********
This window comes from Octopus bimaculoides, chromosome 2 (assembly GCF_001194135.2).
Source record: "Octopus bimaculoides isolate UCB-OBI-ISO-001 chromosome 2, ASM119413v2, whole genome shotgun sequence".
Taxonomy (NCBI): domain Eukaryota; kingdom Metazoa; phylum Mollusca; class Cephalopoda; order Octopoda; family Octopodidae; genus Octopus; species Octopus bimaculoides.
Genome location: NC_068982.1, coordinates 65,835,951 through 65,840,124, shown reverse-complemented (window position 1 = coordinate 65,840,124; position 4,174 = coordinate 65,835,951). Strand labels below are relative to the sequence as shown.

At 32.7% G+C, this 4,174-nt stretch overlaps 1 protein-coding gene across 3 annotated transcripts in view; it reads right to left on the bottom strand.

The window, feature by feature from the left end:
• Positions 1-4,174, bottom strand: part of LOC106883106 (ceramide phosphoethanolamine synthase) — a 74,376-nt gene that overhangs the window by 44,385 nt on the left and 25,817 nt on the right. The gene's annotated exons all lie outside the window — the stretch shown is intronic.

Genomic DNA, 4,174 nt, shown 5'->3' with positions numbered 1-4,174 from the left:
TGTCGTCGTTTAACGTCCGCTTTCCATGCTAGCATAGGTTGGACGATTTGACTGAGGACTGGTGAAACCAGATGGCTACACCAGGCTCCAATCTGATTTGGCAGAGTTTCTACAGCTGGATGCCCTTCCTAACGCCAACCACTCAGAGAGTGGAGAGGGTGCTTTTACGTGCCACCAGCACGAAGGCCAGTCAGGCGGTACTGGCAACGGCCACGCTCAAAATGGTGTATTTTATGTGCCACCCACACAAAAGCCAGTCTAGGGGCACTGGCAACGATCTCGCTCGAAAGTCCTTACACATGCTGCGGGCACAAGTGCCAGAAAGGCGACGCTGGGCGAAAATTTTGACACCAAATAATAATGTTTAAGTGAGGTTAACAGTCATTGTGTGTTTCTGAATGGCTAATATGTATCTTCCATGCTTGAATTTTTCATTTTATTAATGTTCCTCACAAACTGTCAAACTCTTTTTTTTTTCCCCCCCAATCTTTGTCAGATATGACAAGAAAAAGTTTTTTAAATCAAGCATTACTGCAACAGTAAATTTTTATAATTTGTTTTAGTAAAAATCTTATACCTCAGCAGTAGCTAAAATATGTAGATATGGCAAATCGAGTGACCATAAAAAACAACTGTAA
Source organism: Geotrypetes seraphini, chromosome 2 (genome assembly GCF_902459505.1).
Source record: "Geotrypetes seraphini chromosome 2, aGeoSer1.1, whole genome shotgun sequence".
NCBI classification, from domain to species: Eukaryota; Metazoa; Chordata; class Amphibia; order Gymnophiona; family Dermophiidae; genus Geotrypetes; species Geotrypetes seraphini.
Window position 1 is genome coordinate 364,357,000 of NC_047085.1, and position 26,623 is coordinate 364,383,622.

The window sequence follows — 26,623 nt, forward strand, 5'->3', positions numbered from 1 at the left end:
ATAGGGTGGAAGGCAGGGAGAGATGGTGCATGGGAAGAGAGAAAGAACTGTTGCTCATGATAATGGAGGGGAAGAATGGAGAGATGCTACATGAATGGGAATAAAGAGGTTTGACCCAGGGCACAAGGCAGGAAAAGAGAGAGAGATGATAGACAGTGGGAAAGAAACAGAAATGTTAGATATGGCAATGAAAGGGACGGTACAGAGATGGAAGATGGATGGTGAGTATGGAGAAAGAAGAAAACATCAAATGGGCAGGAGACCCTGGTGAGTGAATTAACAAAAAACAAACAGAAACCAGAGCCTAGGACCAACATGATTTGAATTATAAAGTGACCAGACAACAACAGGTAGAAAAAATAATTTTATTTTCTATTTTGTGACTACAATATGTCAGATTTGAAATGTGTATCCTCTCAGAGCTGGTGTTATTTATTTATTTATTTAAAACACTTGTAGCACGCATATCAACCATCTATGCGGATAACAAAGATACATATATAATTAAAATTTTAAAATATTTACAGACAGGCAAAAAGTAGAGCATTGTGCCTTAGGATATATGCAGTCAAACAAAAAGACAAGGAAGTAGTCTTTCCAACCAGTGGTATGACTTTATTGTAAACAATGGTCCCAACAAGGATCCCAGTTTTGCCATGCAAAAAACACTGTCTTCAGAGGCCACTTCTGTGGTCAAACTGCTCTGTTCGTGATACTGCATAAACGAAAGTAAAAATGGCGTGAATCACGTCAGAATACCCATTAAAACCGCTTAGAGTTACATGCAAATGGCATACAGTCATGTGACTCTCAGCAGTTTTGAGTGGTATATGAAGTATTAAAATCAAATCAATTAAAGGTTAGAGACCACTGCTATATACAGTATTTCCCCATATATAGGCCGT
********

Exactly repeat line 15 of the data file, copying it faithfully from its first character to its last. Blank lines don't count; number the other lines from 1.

ATAGGGTGGAAGGCAGGGAGAGATGGTGCATGGGAAGAGAGAAAGAACTGTTGCTCATGATAATGGAGGGGAAGAATGGAGAGATGCTACATGAATGGGAATAAAGAGGTTTGACCCAGGGCACAAGGCAGGAAAAGAGAGAGAGATGATAGACAGTGGGAAAGAAACAGAAATGTTAGATATGGCAATGAAAGGGACGGTACAGAGATGGAAGATGGATGGTGAGTATGGAGAAAGAAGAAAACATCAAATGGGCAGGAGACCCTGGTGAGTGAATTAACAAAAAACAAACAGAAACCAGAGCCTAGGACCAACATGATTTGAATTATAAAGTGACCAGACAACAACAGGTAGAAAAAATAATTTTATTTTCTATTTTGTGACTACAATATGTCAGATTTGAAATGTGTATCCTCTCAGAGCTGGTGTTATTTATTTATTTATTTAAAACACTTGTAGCACGCATATCAACCATCTATGCGGATAACAAAGATACATATATAATTAAAATTTTAAAATATTTACAGACAGGCAAAAAGTAGAGCATTGTGCCTTAGGATATATGCAGTCAAACAAAAAGACAAGGAAGTAGTCTTTCCAACCAGTGGTATGACTTTATTGTAAACAATGGTCCCAACAAGGATCCCAGTTTTGCCATGCAAAAAACACTGTCTTCAGAGGCCACTTCTGTGGTCAAACTGCTCTGTTCGTGATACTGCATAAACGAAAGTAAAAATGGCGTGAATCACGTCAGAATACCCATTAAAACCGCTTAGAGTTACATGCAAATGGCATACAGTCATGTGACTCTCAGCAGTTTTGAGTGGTATATGAAGTATTAAAATCAAATCAATTAAAGGTTAGAGACCACTGCTATATACAGTATTTCCCCATATATAGGCCGT